Randy Travis Posts Moving Photo of Three Wooden Crosses From Kentucky Floods

by Blake Ells

Country music icon Randy Travis is joining a host of the genre’s biggest stars in their support of Kentucky. The state was hit by massive flooding recently. Floods took 35 lives and countless more are still missing. Chris Stapleton returned to his home state to help victims. So did fellow native Tyler Childers.

One photo, in particular, caught Randy Travis’s eye. It was a photo of three wooden crosses submerged in flood waters. Of course, a track by the same name was among his biggest gospel hits. “Three Wooden Crosses” was released on Rise and Shine in 2002. Check out his tribute below.

“picture from the floods in KY,” he began the post, adding a prayer emoji. He then continues by quoting lyrics from his popular tune.

“There are three wooden crosses on the right side of the highway. Why there’s not four of them, Heaven only knows. I guess it’s not what you take when you leave this world behind you. It’s what you leave behind when you go,” he captioned the post.

“Keeping all of the victims and families affected by the awful flooding in eastern KY in our prayers,” he concluded.

Fans appreciated the moving tribute.

“I was just listening to this earlier. prayers to everyone affected,” replied one follower.

“Water rise, life gets hard, but the Cross remains,” replied another.

In the 2000s, Randy Travis recorded a handful of gospel records including Rise and Shine. The album peaked at number one on the Christian Albums chart, eighth on the Country Albums chart and 73 on the Billboard 200. It was arguably his most successful venture into the genre. “Three Wooden Crosses” hit 17th on the Country Songs chart.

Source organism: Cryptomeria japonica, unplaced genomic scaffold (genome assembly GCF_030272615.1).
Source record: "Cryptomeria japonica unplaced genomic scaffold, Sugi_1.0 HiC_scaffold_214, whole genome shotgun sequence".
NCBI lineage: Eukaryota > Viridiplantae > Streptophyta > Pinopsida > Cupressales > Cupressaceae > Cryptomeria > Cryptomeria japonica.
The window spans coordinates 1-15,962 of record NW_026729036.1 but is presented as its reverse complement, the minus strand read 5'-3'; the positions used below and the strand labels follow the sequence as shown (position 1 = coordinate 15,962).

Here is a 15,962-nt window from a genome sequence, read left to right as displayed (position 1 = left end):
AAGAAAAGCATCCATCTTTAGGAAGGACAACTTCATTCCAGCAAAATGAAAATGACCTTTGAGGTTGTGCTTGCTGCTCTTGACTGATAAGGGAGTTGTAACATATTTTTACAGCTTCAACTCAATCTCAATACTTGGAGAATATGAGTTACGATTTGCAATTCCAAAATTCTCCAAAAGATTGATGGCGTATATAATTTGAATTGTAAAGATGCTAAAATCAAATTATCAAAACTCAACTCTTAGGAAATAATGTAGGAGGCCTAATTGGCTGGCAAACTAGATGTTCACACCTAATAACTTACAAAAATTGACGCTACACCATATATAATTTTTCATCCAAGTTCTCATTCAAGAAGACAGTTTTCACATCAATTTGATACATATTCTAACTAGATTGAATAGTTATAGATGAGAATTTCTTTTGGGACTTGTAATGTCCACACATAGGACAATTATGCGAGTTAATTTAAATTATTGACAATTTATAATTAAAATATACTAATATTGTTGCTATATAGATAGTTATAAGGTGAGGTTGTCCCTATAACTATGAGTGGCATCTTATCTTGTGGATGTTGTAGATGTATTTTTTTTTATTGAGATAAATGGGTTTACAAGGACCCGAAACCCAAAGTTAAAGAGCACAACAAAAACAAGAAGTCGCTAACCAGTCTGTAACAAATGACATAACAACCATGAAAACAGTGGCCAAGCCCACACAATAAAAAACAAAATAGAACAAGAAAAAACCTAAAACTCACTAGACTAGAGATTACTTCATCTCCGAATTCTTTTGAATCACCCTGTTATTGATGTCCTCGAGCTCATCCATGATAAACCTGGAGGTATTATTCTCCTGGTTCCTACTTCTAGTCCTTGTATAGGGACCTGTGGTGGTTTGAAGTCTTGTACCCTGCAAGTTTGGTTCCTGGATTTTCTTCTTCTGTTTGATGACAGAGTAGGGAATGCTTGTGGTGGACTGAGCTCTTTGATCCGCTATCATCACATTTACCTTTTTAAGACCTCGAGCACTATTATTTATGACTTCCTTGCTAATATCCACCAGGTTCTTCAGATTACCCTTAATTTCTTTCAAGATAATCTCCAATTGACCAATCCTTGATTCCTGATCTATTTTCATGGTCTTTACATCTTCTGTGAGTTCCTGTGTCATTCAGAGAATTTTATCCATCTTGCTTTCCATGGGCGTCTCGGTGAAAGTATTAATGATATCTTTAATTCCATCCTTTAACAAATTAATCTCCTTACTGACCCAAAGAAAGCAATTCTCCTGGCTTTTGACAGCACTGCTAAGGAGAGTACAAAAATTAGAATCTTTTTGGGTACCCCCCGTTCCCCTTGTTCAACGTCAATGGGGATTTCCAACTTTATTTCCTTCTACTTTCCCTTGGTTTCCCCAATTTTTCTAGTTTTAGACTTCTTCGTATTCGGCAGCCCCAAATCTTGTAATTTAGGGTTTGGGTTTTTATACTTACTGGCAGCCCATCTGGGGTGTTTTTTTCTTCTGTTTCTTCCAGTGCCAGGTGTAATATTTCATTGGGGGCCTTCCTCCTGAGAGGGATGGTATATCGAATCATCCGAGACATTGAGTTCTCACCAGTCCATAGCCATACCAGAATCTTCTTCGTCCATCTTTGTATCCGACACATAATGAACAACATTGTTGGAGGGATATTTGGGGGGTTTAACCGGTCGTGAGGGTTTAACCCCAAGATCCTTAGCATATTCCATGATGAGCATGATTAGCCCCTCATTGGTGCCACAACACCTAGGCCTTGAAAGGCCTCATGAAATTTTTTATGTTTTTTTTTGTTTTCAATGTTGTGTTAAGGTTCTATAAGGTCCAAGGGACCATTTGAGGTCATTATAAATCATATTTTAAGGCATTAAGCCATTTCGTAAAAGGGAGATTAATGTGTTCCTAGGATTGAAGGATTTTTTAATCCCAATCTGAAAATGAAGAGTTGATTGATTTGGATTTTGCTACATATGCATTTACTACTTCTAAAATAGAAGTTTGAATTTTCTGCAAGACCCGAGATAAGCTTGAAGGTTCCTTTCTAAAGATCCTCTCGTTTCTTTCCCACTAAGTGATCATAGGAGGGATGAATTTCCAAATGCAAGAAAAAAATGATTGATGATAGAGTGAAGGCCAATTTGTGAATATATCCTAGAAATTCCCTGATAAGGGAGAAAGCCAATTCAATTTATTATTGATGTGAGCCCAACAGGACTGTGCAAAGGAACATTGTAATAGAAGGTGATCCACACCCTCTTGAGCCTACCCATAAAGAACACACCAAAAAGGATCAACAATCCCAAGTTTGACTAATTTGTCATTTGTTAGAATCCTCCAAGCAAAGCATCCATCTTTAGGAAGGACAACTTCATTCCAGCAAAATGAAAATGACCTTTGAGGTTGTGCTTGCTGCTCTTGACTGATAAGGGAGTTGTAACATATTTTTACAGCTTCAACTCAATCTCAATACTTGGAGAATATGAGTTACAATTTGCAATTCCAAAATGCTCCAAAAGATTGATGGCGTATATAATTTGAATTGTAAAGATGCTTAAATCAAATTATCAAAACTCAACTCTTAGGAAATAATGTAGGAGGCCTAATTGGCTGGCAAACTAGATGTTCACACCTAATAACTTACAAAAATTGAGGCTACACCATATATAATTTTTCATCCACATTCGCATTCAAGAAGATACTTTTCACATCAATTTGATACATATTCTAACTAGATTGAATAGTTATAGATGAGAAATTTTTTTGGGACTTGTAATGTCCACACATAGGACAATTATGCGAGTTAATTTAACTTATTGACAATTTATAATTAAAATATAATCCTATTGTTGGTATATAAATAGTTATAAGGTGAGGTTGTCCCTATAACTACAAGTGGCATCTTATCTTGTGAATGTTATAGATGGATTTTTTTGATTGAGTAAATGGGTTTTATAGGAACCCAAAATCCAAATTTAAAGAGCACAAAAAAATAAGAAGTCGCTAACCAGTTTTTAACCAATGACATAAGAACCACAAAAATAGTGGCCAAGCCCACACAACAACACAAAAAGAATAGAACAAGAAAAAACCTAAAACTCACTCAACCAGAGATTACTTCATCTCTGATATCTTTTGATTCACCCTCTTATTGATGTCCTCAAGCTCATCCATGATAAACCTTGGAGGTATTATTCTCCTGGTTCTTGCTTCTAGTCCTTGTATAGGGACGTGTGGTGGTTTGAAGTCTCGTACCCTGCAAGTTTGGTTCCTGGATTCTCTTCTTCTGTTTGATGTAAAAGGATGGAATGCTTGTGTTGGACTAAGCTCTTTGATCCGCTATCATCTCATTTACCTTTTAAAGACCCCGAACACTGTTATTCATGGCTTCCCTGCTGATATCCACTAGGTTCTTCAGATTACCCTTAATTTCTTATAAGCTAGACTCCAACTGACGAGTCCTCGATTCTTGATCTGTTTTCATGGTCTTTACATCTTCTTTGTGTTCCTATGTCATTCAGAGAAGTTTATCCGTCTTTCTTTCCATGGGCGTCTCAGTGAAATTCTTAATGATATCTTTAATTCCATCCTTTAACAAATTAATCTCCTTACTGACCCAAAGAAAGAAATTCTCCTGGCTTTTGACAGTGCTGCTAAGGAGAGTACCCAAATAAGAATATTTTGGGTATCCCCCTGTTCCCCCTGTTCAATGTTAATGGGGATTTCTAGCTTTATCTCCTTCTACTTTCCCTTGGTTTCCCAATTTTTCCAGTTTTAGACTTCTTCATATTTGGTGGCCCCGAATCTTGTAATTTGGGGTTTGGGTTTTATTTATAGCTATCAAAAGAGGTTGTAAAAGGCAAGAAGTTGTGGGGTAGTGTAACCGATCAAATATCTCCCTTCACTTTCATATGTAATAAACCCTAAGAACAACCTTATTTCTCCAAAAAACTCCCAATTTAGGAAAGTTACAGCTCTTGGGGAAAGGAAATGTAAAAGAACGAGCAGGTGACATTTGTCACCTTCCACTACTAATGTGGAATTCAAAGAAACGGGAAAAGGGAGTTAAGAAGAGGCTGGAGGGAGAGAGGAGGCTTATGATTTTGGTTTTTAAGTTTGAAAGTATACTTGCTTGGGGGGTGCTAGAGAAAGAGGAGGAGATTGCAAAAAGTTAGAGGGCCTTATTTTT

The Legacy of Randy Travis

He had success with some gospel standards, too. He was one of a handful of country artists to record a version of the traditional “How Great Thou Art.” The song has also been performed by Alan Jackson, Carrie Underwood and Wynonna. It was also performed by Dolly Parton, The Statler Brothers, Martina McBride and others. Country stars have crossed over into the genre for decades, and the standard is one track that many share.

An entire generation of today’s biggest stars grew up idolizing Randy Travis. That presence is something artists have celebrated often in recent years. But he remains humble about his influence.

“It makes me uncomfortable when someone’s telling you they grew up listening to you,” he said. “You’re the reason they sing the kind of songs they sing or decisions other than that too that they’ve made. You don’t know how to respond to some of these compliments and I appreciate it so much, but where I come from, growing up as I did, hearing that something was a good influence to somebody from me was probably not anything like I thought I’d hear.”